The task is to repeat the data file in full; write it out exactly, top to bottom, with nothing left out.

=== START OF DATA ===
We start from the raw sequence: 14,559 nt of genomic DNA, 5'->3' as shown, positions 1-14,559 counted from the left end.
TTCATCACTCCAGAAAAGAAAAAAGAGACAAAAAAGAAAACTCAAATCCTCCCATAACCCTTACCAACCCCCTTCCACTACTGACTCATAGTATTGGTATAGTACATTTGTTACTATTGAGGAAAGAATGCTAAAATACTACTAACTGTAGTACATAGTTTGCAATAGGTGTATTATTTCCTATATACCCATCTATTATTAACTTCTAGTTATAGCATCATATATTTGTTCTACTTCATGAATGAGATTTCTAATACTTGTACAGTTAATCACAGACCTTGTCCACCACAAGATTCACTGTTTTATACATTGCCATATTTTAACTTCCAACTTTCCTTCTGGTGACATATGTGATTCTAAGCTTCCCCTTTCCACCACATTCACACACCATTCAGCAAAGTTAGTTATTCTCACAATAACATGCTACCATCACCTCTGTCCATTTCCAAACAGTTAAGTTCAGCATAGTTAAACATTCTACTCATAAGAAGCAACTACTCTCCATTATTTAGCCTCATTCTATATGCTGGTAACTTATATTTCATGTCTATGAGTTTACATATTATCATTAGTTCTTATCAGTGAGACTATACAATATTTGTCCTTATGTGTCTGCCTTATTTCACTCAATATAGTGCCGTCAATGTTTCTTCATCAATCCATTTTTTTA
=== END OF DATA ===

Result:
We start from the raw sequence: 14,559 nt of genomic DNA, 5'->3' as shown, positions 1-14,559 counted from the left end.
TTCATCACTCCAGAAAAGAAAAAAGAGACAAAAAAGAAAACTCAAATCCTCCCATAACCCTTACCAACCCCCTTCCACTACTGACTCATAGTATTGGTATAGTACATTTGTTACTATTGAGGAAAGAATGCTAAAATACTACTAACTGTAGTACATAGTTTGCAATAGGTGTATTATTTCCTATATACCCATCTATTATTAACTTCTAGTTATAGCATCATATATTTGTTCTACTTCATGAATGAGATTTCTAATACTTGTACAGTTAATCACAGACCTTGTCCACCACAAGATTCACTGTTTTATACATTGCCATATTTTAACTTCCAACTTTCCTTCTGGTGACATATGTGATTCTAAGCTTCCCCTTTCCACCACATTCACACACCATTCAGCAAAGTTAGTTATTCTCACAATAACATGCTACCATCACCTCTGTCCATTTCCAAACAGTTAAGTTCAGCATAGTTAAACATTCTACTCATAAGAAGCAACTACTCTCCATTATTTAGCCTCATTCTATATGCTGGTAACTTATATTTCATGTCTATGAGTTTACATATTATCATTAGTTCTTATCAGTGAGACTATACAATATTTGTCCTTATGTGTCTGCCTTATTTCACTCAATATAGTGCCGTCAATGTTTCTTCATCAATCCATTTTTTTA